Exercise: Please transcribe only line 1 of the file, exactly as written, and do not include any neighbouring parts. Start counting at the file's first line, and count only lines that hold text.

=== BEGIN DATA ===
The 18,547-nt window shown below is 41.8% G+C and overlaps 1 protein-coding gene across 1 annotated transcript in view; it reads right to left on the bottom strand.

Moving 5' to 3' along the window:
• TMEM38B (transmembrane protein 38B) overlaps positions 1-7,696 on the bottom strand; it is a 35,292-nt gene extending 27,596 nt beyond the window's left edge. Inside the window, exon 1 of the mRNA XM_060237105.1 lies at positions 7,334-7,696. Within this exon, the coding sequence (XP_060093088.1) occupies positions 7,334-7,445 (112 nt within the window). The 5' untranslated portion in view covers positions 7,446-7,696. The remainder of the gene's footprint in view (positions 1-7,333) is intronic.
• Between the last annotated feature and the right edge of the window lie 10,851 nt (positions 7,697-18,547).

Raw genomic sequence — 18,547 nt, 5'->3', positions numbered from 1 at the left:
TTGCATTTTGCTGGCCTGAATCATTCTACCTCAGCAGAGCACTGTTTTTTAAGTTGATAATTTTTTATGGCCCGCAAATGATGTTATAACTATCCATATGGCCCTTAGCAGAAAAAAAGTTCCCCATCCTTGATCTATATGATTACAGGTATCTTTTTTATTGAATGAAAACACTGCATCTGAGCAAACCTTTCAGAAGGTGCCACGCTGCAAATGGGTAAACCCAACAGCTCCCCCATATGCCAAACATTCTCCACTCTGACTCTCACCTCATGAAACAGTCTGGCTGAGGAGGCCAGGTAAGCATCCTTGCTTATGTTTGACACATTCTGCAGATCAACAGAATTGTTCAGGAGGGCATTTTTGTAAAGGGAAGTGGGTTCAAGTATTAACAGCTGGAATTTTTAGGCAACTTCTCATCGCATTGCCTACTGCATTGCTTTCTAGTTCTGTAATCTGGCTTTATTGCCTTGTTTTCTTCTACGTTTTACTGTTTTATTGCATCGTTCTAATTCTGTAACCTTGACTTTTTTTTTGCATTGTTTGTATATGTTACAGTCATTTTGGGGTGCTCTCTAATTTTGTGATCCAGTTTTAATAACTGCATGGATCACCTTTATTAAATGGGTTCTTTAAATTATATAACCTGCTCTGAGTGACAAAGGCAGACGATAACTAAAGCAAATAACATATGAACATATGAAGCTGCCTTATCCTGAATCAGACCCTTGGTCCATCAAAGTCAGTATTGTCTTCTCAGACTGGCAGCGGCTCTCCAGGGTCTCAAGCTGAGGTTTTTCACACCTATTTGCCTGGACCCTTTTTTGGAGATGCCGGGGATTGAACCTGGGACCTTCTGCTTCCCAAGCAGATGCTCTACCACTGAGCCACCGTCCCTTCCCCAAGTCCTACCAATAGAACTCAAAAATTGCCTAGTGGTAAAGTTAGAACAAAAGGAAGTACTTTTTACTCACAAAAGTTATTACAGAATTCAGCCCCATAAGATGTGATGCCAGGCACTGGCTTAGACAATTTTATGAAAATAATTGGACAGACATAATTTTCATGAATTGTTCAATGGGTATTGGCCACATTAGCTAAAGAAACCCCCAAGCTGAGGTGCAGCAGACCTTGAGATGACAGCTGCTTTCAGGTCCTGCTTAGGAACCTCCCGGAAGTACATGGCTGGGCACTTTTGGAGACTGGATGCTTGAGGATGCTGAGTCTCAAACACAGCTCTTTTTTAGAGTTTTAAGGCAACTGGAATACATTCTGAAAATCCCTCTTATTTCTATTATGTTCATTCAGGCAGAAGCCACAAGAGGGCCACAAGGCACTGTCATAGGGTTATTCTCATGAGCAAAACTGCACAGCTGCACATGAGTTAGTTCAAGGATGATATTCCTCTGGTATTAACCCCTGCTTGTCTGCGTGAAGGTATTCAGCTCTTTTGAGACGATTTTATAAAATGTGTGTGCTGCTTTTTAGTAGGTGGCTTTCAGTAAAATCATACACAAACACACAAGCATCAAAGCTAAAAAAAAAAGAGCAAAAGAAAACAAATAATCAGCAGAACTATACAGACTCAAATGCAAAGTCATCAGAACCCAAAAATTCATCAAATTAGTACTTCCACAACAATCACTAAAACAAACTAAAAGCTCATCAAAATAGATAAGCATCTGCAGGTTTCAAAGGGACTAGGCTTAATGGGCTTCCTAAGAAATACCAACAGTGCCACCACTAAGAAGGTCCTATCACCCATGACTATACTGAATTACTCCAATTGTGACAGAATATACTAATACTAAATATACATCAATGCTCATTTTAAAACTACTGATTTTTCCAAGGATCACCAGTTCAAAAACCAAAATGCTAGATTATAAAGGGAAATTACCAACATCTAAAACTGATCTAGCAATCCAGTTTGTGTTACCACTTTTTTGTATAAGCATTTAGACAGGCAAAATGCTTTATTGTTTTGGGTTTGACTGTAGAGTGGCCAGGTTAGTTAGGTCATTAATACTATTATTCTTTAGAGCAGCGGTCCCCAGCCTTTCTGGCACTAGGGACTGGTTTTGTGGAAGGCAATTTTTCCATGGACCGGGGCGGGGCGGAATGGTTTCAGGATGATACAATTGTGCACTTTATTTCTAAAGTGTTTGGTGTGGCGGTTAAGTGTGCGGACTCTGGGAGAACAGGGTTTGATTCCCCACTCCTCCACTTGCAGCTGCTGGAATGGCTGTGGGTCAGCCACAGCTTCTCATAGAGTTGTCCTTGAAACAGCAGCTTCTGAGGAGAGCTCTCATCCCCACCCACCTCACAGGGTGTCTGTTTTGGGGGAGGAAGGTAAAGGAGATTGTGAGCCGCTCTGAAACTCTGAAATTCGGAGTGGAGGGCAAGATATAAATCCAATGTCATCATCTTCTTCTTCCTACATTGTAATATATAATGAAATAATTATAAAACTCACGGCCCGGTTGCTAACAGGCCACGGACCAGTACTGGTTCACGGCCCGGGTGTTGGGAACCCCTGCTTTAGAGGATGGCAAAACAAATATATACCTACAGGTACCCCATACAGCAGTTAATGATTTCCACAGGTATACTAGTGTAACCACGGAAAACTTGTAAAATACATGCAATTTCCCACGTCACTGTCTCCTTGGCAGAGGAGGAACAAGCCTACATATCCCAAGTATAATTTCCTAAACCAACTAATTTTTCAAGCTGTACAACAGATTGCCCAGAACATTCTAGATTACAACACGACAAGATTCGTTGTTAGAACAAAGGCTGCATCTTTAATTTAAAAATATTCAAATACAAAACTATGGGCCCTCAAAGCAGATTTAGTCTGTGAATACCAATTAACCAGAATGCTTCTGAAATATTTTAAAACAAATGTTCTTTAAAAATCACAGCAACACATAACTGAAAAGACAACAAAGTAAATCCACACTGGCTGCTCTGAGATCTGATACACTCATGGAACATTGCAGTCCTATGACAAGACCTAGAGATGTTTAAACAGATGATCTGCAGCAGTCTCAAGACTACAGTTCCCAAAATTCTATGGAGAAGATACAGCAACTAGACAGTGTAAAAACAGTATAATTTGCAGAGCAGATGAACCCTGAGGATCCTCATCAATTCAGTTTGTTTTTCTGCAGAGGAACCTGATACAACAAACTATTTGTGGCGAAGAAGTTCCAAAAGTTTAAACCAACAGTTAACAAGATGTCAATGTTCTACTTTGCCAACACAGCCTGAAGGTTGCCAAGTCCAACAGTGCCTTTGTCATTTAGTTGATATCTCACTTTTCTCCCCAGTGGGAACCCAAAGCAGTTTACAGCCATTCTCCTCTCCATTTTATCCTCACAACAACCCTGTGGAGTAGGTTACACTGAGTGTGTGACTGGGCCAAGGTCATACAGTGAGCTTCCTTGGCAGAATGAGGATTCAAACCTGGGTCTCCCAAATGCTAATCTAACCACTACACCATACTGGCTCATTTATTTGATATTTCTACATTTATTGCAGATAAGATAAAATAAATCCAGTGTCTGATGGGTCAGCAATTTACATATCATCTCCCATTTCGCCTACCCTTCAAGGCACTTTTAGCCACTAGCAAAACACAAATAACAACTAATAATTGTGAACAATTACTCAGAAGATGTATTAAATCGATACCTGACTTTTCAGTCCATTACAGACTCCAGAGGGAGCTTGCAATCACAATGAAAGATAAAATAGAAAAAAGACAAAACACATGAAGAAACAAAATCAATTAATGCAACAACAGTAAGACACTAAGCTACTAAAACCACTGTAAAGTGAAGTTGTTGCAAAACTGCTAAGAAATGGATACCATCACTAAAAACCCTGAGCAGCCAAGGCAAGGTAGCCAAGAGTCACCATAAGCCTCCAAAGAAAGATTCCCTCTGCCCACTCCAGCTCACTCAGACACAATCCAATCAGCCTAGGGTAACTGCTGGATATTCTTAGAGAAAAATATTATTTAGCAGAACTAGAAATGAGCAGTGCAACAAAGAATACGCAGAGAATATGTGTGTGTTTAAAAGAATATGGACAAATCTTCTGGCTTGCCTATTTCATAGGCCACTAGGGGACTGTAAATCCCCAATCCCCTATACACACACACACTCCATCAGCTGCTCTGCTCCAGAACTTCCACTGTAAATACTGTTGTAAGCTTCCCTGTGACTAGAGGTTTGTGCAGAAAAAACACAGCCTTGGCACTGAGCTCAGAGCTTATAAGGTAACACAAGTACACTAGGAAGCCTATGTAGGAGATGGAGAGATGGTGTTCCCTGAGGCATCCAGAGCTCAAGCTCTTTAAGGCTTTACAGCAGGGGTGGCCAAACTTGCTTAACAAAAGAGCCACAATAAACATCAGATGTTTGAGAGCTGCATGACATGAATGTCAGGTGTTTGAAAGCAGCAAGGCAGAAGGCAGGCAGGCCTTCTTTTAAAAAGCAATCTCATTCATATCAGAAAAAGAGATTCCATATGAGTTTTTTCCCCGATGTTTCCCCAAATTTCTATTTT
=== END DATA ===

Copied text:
The 18,547-nt window shown below is 41.8% G+C and overlaps 1 protein-coding gene across 1 annotated transcript in view; it reads right to left on the bottom strand.